While Roeck knew he wanted to show Jackson’s big journey throughout the film, he admitted that “whenever you try to do that, it poses a lot of difficulties, in terms of production logistics. It’s called a company move when you move your set and production crew. Anytime you move the circus, which is what the base camp is called, it’s very expensive.”

So while Roeck and his crew shot the thriller in Drumheller and Longview, Alberta, Canada, they “really tried to economize our locations. We went really far out into the wilderness, and were able to stay there for a few days.” The director further noted that he and the Western’s crew “really utilized the scenery that looked unique from different directions. So a lot of the big looks of ‘Diablo’ were set by Dean and I trying to maximize where we were. If we were going to drive 80 miles out into the wilderness, and shoot something in an area (that’s rarely used in films), we tried to get as much of it as we could.”

Beach also discussed filming ‘Diablo’ on location, saying “It’s nice to be able to visit different areas to film projects. You get to see and explore different landscapes. It’s also great to play different world views; like this film is set in the 1800s.” The actor added that he feels privileged to have the opportunity to travel to different places for his work, so that he can play different characters, “whether I’m playing Slipknot in ‘Suicide Squad,’ or the medicine man in ‘Diablo.’ Each location and character has their beauty.”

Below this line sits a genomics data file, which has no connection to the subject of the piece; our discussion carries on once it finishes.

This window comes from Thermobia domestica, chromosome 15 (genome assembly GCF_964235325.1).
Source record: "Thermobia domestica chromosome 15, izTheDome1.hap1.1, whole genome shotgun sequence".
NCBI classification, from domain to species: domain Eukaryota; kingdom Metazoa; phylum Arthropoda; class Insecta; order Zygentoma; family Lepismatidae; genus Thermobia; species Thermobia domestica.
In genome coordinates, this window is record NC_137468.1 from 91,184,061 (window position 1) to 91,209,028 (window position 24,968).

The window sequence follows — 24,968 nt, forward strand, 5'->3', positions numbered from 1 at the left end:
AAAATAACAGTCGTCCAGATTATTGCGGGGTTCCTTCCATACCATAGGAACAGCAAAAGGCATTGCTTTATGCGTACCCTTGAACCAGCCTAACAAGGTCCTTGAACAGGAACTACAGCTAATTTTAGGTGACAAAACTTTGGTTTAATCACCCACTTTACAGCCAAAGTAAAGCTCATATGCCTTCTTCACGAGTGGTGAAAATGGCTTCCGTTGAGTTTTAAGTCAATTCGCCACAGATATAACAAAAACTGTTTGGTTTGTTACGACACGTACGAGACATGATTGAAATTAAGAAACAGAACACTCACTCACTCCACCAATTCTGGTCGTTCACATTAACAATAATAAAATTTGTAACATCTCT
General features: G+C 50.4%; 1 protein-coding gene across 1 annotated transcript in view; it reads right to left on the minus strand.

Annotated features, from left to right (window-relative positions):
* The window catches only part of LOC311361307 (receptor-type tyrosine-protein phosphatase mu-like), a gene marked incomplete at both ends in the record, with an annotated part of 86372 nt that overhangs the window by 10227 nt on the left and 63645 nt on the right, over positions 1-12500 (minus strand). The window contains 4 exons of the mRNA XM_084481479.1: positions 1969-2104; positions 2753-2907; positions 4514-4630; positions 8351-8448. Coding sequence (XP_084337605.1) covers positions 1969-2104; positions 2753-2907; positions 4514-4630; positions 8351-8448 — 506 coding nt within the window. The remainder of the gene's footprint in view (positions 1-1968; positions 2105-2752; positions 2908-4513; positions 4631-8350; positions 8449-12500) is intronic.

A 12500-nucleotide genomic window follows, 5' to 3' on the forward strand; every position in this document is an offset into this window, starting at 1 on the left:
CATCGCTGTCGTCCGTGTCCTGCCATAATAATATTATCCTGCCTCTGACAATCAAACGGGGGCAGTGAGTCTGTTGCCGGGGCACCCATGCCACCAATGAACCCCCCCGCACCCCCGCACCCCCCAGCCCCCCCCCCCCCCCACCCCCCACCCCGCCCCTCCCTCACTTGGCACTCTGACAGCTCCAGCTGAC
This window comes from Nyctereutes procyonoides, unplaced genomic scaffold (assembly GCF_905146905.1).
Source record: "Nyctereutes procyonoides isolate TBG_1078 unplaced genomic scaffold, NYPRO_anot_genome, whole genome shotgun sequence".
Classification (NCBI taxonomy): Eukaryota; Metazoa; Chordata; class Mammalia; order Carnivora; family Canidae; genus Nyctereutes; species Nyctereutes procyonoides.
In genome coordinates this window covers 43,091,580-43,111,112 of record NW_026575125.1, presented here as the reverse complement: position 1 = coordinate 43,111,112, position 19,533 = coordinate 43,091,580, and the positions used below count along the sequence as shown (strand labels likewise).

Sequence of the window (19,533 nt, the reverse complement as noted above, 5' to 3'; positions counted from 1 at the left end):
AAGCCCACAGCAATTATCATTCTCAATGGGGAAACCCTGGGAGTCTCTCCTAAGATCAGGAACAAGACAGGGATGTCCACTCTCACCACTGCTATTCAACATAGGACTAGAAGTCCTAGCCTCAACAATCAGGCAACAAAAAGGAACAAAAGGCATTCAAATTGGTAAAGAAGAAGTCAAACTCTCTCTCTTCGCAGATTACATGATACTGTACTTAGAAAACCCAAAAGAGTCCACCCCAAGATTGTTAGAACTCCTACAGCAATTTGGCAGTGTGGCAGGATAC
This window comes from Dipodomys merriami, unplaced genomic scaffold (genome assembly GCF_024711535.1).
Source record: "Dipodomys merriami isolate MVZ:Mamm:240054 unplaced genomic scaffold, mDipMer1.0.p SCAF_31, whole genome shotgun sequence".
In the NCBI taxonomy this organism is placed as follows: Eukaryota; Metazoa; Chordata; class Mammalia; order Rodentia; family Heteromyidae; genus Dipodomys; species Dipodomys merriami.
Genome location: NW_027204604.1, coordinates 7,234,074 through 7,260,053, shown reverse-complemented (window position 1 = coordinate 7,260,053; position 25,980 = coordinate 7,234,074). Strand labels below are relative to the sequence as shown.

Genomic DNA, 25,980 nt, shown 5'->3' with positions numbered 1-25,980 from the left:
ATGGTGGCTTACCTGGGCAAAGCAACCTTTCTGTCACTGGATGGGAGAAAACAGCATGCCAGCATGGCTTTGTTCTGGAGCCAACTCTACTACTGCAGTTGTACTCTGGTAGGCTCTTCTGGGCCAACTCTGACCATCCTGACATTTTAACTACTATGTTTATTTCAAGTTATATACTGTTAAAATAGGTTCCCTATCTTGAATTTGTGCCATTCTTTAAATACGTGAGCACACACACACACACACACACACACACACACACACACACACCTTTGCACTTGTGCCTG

Roeck also revealed that as a filmmaker, he’s “mostly driven by story. So it would take a really good story for me to go back and make another Western. But I can definitely see myself go back into the genre, and shooting a continuation of ‘Diablo,’ and pick up where the movie leaves off.”

While the director feels like he could write and helm a follow-up to ‘Diablo,’ he added that he’s currently “working on a big international action thriller. It’s an untitled project that I started before ‘Diablo,’ and we’re going to go to camera this coming summer.” Roeck added that it’s “a movie I’m very excited about.”

The filmmaker also revealed a teaser about what the thriller will be about, saying it follows “a guy who inherits a huge fortune and disappears. It explores all the reasons why he disappears, and what he’s going to do when he comes back, and what his actions mean for his family.” Roeck added that he’s excited to be focusing on his next project, but “would love to come back and do another Western one day.”

Interview Lawrence Roeck and Adam Beach Talk Diablo (Exclusive)
Adam Beach appears as Nakoma in the western drama ‘Diablo.’
Photography: Momentum Pictures

Interview Lawrence Roeck and Adam Beach Talk Diablo (Exclusive)

Written by: Karen Benardello

By Karen Benardello

As a graduate of LIU Post with a B.F.A in Journalism, Print and Electronic, Karen Benardello serves as ShockYa's Senior Movies & Television Editor. Her duties include interviewing filmmakers and musicians, and scribing movie, television and music reviews and news articles. As a New York City-area based journalist, she's a member of the guilds, New York Film Critics Online and the Women Film Critics Circle.